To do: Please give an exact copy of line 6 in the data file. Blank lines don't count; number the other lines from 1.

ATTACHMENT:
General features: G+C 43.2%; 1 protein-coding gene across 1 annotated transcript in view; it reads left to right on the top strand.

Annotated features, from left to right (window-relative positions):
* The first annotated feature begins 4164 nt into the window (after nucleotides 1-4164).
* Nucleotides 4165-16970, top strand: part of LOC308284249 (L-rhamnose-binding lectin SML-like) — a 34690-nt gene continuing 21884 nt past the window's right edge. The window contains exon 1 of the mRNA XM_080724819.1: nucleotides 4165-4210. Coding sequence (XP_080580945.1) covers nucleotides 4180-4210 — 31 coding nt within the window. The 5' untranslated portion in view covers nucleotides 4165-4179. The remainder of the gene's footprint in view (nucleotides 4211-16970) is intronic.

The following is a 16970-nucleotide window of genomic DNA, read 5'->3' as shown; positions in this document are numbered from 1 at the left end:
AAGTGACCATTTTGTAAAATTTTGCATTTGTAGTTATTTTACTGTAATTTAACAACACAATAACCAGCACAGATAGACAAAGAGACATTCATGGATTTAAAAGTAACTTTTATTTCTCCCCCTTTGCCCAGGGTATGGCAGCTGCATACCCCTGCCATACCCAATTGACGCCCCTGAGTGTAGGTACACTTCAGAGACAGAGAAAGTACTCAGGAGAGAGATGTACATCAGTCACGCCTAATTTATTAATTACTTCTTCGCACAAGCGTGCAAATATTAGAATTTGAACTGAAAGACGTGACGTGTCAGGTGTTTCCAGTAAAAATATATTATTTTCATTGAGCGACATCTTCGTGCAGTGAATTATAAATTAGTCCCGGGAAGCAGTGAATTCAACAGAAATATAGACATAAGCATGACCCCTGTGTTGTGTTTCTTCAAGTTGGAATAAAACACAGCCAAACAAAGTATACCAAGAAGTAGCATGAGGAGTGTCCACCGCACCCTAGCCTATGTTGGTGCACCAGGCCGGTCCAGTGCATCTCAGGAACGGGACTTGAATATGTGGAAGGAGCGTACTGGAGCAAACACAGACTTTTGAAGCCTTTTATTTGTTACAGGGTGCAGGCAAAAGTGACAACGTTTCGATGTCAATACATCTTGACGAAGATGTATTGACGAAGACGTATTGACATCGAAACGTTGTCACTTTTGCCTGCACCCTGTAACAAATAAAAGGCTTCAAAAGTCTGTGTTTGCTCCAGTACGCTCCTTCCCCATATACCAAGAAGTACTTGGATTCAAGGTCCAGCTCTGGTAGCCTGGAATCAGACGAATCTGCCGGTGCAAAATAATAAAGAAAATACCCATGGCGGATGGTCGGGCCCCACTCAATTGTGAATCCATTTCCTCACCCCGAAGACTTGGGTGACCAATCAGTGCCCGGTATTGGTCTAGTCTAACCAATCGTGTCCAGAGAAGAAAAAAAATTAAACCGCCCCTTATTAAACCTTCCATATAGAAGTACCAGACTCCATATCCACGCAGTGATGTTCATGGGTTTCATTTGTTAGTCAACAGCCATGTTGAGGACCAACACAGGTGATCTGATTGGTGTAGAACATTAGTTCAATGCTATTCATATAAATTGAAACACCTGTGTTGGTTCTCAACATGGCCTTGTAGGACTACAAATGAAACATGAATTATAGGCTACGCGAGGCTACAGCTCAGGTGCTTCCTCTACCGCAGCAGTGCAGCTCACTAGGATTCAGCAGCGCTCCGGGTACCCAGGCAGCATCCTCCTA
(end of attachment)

AAGTGACCATTTTGTAAAATTTTGCATTTGTAGTTATTTTACTGTAATTTAACAACACAATAACCAGCACAGATAGACAAAGAGACATTCATGGATTTAAAAGTAACTTTTATTTCTCCCCCTTTGCCCAGGGTATGGCAGCTGCATACCCCTGCCATACCCAATTGACGCCCCTGAGTGTAGGTACACTTCAGAGACAGAGAAAGTACTCAGGAGAGAGATGTACATCAGTCACGCCTAATTTATTAATTACTTCTTCGCACAAGCGTGCAAATATTAGAATTTGAACTGAAAGACGTGACGTGTCAGGTGTTTCCAGTAAAAATATATTATTTTCATTGAGCGACATCTTCGTGCAGTGAATTATAAATTAGTCCCGGGAAGCAGTGAATTCAACAGAAATATAGACATAAGCATGACCCCTGTGTTGTGTTTCTTCAAGTTGGAATAAAACACAGCCAAACAAAGTATACCAAGAAGTAGCATGAGGAGTGTCCACCGCACCCTAGCCTATGTTGGTGCACCAGGCCGGTCCAGTGCATCTCAGGAACGGGACTTGAATATGTGGAAGGAGCGTACTGGAGCAAACACAGACTTTTGAAGCCTTTTATTTGTTACAGGGTGCAGGCAAAAGTGACAACGTTTCGATGTCAATACATCTTGACGAAGATGTATTGACGAAGACGTATTGACATCGAAACGTTGTCACTTTTGCCTGCACCCTGTAACAAATAAAAGGCTTCAAAAGTCTGTGTTTGCTCCAGTACGCTCCTTCCCCATATACCAAGAAGTACTTGGATTCAAGGTCCAGCTCTGGTAGCCTGGAATCAGACGAATCTGCCGGTGCAAAATAATAAAGAAAATACCCATGGCGGATGGTCGGGCCCCACTCAATTGTGAATCCATTTCCTCACCCCGAAGACTTGGGTGACCAATCAGTGCCCGGTATTGGTCTAGTCTAACCAATCGTGTCCAGAGAAGAAAAAAAATTAAACCGCCCCTTATTAAACCTTCCATATAGAAGTACCAGACTCCATATCCACGCAGTGATGTTCATGGGTTTCATTTGTTAGTCAACAGCCATGTTGAGGACCAACACAGGTGATCTGATTGGTGTAGAACATTAGTTCAATGCTATTCATATAAATTGAAACACCTGTGTTGGTTCTCAACATGGCCTTGTAGGACTACAAATGAAACATGAATTATAGGCTACGCGAGGCTACAGCTCAGGTGCTTCCTCTACCGCAGCAGTGCAGCTCACTAGGATTCAGCAGCGCTCCGGGTACCCAGGCAGCATCCTCCTA